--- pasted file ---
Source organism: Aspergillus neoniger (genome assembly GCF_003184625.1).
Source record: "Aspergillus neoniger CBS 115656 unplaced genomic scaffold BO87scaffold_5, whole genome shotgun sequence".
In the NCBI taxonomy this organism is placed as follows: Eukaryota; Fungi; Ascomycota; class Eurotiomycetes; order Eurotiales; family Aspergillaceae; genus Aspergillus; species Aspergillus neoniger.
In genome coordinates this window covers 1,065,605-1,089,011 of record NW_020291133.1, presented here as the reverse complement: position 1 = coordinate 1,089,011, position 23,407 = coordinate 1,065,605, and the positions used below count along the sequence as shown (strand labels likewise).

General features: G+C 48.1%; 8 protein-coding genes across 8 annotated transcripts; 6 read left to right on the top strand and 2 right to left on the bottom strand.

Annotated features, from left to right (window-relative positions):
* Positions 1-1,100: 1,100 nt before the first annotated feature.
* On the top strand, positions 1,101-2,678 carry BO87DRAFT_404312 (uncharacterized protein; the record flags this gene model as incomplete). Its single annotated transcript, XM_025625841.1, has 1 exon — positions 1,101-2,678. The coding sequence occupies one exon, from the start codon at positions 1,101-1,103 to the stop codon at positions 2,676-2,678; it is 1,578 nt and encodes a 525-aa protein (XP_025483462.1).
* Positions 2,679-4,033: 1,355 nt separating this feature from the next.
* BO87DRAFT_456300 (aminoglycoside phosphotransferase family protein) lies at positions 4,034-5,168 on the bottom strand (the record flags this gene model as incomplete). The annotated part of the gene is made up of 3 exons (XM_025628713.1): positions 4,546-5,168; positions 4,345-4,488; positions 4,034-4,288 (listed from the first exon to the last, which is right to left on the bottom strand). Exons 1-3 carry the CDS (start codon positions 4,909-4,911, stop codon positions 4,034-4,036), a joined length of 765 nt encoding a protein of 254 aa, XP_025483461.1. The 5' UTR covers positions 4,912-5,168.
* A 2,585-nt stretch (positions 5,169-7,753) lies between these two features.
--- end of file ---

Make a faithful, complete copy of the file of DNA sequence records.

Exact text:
Source organism: Aspergillus neoniger (genome assembly GCF_003184625.1).
Source record: "Aspergillus neoniger CBS 115656 unplaced genomic scaffold BO87scaffold_5, whole genome shotgun sequence".
In the NCBI taxonomy this organism is placed as follows: Eukaryota; Fungi; Ascomycota; class Eurotiomycetes; order Eurotiales; family Aspergillaceae; genus Aspergillus; species Aspergillus neoniger.
In genome coordinates this window covers 1,065,605-1,089,011 of record NW_020291133.1, presented here as the reverse complement: position 1 = coordinate 1,089,011, position 23,407 = coordinate 1,065,605, and the positions used below count along the sequence as shown (strand labels likewise).

General features: G+C 48.1%; 8 protein-coding genes across 8 annotated transcripts; 6 read left to right on the top strand and 2 right to left on the bottom strand.

Annotated features, from left to right (window-relative positions):
* Positions 1-1,100: 1,100 nt before the first annotated feature.
* On the top strand, positions 1,101-2,678 carry BO87DRAFT_404312 (uncharacterized protein; the record flags this gene model as incomplete). Its single annotated transcript, XM_025625841.1, has 1 exon — positions 1,101-2,678. The coding sequence occupies one exon, from the start codon at positions 1,101-1,103 to the stop codon at positions 2,676-2,678; it is 1,578 nt and encodes a 525-aa protein (XP_025483462.1).
* Positions 2,679-4,033: 1,355 nt separating this feature from the next.
* BO87DRAFT_456300 (aminoglycoside phosphotransferase family protein) lies at positions 4,034-5,168 on the bottom strand (the record flags this gene model as incomplete). The annotated part of the gene is made up of 3 exons (XM_025628713.1): positions 4,546-5,168; positions 4,345-4,488; positions 4,034-4,288 (listed from the first exon to the last, which is right to left on the bottom strand). Exons 1-3 carry the CDS (start codon positions 4,909-4,911, stop codon positions 4,034-4,036), a joined length of 765 nt encoding a protein of 254 aa, XP_025483461.1. The 5' UTR covers positions 4,912-5,168.
* A 2,585-nt stretch (positions 5,169-7,753) lies between these two features.